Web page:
Smaller retailers among coronavirus' NC victims
Even as North Carolina continues to relax its stay-at-home restrictions and allow more businesses to reopen during the coronavirus pandemic, some retailers have chosen to close up shop for good.Posted — Updated
While large retailers like JCPenney simply file for bankruptcy or close some of their locations to survive the economic crisis the pandemic has created, the situation is more dire for smaller chains and mom-and-pop shops,
"Small businesses operate on very small cushions. They don’t have a lot of money in the bank to carry them through," North Carolina State University economist Mike Walden said. "Even if they got a Payroll Protection [Program] loan, that may not be enough to carry them through for however many months it's going to take for the economy to get back to some sense of normalcy."
Walden said the convenience of online shopping and delivery has been accentuated during the pandemic by the safety element of not having to venture out to stores. He predicted 10 to 15 percent of retail stores won't survive.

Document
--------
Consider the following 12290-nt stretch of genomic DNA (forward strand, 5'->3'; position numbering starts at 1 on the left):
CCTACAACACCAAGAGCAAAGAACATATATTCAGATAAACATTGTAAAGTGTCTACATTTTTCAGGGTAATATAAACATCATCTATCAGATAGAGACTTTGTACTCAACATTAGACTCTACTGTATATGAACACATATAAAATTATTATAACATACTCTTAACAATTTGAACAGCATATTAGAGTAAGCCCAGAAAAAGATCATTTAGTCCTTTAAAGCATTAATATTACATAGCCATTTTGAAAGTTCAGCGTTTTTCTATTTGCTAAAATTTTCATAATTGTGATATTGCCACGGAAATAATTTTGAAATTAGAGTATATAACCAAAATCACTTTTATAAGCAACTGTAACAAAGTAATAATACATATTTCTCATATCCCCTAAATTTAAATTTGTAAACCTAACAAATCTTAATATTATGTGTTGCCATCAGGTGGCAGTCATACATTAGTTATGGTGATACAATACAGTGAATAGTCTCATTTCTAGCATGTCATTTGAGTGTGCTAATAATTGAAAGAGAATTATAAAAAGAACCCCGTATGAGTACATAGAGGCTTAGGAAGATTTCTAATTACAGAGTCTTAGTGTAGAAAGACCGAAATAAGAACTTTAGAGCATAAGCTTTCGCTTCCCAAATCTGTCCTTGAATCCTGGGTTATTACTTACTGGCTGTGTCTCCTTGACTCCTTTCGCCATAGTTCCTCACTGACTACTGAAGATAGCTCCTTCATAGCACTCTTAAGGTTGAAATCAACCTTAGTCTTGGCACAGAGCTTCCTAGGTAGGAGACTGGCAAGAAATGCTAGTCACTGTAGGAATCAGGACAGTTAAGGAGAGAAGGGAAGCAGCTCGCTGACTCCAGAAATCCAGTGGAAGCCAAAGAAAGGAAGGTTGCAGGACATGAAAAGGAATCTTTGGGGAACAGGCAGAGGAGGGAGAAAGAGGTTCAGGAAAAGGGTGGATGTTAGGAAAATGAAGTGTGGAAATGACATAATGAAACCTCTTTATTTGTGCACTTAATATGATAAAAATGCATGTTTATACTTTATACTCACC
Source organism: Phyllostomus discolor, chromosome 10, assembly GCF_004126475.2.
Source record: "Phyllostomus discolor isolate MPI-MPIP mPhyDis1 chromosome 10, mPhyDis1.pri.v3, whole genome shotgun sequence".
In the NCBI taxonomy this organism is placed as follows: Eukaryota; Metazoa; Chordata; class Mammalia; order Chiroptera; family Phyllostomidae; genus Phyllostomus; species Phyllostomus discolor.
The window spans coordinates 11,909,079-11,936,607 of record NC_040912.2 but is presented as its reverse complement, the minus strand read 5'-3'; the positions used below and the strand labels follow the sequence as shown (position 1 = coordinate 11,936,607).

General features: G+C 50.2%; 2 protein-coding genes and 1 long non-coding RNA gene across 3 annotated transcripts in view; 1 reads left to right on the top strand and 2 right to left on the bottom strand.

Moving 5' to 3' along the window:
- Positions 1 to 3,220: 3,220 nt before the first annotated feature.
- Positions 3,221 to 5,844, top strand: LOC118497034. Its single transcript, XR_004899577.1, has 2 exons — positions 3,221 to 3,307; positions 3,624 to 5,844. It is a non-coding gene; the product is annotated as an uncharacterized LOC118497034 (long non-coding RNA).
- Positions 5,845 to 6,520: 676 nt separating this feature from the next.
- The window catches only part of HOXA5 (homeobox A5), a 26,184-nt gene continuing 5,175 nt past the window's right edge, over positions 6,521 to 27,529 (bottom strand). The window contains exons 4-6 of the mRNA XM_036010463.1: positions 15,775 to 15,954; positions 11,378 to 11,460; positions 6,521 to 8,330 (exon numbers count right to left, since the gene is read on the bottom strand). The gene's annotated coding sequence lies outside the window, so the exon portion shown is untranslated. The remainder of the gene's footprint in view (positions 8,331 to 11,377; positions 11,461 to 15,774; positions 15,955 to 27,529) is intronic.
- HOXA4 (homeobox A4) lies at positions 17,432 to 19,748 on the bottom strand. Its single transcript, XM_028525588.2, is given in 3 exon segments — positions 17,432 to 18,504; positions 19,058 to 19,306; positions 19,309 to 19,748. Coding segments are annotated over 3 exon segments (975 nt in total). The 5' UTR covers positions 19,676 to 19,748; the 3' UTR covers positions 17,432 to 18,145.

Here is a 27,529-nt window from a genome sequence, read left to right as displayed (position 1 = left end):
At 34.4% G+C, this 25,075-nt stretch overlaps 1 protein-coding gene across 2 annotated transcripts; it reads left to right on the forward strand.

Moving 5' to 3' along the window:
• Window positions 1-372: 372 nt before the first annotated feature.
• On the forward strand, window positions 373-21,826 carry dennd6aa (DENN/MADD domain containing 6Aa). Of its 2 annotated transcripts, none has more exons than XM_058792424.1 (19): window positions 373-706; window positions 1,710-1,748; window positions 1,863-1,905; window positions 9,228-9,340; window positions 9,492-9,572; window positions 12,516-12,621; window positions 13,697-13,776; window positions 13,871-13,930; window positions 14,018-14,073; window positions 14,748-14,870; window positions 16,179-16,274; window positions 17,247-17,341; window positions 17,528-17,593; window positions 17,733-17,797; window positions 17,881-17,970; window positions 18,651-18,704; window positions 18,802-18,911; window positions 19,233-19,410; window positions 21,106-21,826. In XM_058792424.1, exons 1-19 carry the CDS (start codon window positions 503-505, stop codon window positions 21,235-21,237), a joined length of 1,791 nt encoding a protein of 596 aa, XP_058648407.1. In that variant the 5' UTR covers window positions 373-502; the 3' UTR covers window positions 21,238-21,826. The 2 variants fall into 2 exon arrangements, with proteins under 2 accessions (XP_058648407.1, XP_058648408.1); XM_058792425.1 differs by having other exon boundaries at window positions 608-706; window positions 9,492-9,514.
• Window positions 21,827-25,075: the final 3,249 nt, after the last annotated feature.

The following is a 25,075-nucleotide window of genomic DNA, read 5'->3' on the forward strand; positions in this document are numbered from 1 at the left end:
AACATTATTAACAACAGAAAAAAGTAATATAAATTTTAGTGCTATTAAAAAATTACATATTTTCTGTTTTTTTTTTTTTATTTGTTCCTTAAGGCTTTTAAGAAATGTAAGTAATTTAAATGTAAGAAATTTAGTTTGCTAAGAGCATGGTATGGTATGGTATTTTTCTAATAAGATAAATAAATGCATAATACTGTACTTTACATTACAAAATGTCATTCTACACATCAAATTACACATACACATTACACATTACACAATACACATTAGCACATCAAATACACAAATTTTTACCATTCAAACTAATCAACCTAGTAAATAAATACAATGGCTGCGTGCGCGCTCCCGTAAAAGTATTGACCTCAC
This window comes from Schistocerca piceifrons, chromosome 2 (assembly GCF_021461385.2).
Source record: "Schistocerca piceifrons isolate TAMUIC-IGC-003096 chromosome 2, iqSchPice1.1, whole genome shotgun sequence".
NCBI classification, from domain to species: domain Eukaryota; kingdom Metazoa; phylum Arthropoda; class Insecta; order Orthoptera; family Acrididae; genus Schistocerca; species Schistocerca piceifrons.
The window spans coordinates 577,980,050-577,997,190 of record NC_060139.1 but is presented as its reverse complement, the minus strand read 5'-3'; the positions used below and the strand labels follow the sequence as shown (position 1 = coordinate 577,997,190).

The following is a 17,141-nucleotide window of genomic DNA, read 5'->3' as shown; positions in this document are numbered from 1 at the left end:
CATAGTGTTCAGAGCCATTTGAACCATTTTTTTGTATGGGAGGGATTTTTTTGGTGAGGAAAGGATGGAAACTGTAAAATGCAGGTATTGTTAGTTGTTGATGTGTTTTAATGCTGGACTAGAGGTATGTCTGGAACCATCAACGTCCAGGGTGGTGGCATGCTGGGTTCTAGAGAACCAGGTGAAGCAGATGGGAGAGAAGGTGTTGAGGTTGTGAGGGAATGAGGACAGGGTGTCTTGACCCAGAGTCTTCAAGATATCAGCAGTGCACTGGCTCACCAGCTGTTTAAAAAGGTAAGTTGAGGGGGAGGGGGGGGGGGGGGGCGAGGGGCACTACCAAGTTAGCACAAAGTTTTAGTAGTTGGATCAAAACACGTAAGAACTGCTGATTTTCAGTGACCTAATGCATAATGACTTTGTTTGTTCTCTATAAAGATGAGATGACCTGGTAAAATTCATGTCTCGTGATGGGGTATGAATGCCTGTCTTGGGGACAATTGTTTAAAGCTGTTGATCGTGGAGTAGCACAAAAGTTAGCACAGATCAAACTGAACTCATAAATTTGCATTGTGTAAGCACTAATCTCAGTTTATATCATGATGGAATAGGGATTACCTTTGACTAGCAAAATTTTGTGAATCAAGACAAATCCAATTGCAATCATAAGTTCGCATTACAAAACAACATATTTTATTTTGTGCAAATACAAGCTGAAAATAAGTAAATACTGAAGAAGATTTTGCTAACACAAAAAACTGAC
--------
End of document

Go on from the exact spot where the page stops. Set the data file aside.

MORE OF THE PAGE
"Consumers are going to take time to come back. They're going to have to overcome fear," he said.
Katherine Herring, owner of Releve Dancewear in Cary, said she is doing everything she can to keep her 14-year-old business afloat.
"[We're] just doing the best we can. We've applied for the PPP loan and are very hopeful that we'll be getting that soon," Herring said.
Releve usually relies on dance classes, competitions and recitals to fuel sales, but all of those activities have been canceled during the pandemic. Sales are off by about 85 percent, she said.
To boost revenue, Herring said she’s been creating items for home dance studios, including ballet bars and dance floors, and even sells masks and sanitizer.
"[We're] carefully spending, doing a lot of promotions for our customers, being very aggressive online," she said. "I think that we will survive. We're a specialty store, and we have loyal customers."
Walden said the economy will bounce back, but it will be a slow process.
"We're going to be living with the remnants of this virus and this pandemic and this shutdown for probably a year. I would not be surprised to see unemployment in North Carolina still hovering around 10 percent next year," he said. "I'm looking for the end of 2021 for even approaching the economic numbers that we had earlier this year."
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